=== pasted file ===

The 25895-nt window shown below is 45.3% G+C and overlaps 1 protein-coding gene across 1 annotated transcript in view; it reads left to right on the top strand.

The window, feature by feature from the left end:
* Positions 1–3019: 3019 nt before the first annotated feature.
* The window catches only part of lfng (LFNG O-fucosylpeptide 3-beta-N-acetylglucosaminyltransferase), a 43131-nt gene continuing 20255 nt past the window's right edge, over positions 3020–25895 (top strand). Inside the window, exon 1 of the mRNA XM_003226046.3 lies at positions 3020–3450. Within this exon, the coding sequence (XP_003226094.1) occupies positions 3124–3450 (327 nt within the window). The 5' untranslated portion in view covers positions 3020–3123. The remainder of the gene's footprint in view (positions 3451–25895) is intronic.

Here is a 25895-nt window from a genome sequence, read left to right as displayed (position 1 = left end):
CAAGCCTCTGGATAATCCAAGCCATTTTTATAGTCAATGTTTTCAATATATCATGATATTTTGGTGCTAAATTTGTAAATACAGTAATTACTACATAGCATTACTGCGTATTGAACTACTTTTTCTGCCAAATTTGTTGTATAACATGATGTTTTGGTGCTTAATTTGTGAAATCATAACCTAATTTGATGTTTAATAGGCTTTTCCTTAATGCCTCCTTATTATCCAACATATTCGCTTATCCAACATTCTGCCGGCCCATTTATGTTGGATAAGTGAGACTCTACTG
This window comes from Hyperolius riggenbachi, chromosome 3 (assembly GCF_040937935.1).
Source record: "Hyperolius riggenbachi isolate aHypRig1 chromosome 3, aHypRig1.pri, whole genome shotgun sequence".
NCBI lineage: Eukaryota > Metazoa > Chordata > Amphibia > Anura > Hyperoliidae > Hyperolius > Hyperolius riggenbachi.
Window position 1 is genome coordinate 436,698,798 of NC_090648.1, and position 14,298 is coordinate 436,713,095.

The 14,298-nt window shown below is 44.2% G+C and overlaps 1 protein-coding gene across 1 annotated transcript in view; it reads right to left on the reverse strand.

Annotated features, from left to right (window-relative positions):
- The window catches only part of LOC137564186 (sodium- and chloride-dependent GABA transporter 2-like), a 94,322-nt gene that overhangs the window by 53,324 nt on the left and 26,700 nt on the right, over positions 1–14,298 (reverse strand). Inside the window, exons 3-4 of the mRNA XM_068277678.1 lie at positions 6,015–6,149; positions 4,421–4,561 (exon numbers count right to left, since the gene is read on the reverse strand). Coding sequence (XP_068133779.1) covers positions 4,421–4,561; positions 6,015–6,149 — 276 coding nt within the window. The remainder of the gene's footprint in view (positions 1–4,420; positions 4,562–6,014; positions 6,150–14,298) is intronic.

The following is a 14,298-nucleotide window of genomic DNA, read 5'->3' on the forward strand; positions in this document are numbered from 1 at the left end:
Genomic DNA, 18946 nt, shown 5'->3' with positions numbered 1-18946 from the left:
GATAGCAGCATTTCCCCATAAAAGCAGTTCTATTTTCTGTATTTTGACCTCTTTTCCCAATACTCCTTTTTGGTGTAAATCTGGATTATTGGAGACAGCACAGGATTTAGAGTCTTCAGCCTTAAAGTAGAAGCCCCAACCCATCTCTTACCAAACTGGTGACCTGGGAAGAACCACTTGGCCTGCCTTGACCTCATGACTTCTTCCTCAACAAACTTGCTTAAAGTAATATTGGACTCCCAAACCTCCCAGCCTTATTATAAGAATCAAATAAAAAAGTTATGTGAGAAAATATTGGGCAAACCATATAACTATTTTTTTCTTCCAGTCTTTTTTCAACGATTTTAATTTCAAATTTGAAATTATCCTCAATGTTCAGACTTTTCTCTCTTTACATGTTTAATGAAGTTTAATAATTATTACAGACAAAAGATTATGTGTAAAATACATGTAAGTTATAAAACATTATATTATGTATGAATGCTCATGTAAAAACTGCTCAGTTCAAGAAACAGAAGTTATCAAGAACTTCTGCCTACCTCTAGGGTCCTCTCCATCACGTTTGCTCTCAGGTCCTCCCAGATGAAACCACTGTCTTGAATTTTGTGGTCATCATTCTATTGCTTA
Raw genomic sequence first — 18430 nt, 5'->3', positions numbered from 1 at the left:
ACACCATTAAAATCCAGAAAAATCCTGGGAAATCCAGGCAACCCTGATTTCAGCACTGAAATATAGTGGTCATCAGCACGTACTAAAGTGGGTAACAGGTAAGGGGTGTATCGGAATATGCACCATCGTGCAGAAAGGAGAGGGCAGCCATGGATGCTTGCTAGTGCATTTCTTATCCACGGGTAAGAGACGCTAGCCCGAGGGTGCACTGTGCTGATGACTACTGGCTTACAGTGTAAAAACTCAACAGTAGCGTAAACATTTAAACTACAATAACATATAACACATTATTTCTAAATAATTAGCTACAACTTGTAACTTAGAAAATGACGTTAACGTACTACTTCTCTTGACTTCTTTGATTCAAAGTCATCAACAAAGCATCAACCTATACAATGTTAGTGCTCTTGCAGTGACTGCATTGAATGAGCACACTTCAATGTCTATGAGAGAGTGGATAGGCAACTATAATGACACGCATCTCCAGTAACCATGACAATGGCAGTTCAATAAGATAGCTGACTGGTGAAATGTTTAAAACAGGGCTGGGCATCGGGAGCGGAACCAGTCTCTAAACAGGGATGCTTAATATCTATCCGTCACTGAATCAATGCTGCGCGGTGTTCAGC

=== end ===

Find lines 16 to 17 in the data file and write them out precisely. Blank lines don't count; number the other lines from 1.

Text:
GATAGCAGCATTTCCCCATAAAAGCAGTTCTATTTTCTGTATTTTGACCTCTTTTCCCAATACTCCTTTTTGGTGTAAATCTGGATTATTGGAGACAGCACAGGATTTAGAGTCTTCAGCCTTAAAGTAGAAGCCCCAACCCATCTCTTACCAAACTGGTGACCTGGGAAGAACCACTTGGCCTGCCTTGACCTCATGACTTCTTCCTCAACAAACTTGCTTAAAGTAATATTGGACTCCCAAACCTCCCAGCCTTATTATAAGAATCAAATAAAAAAGTTATGTGAGAAAATATTGGGCAAACCATATAACTATTTTTTTCTTCCAGTCTTTTTTCAACGATTTTAATTTCAAATTTGAAATTATCCTCAATGTTCAGACTTTTCTCTCTTTACATGTTTAATGAAGTTTAATAATTATTACAGACAAAAGATTATGTGTAAAATACATGTAAGTTATAAAACATTATATTATGTATGAATGCTCATGTAAAAACTGCTCAGTTCAAGAAACAGAAGTTATCAAGAACTTCTGCCTACCTCTAGGGTCCTCTCCATCACGTTTGCTCTCAGGTCCTCCCAGATGAAACCACTGTCTTGAATTTTGTGGTCATCATTCTATTGCTTA
Raw genomic sequence first — 18430 nt, 5'->3', positions numbered from 1 at the left: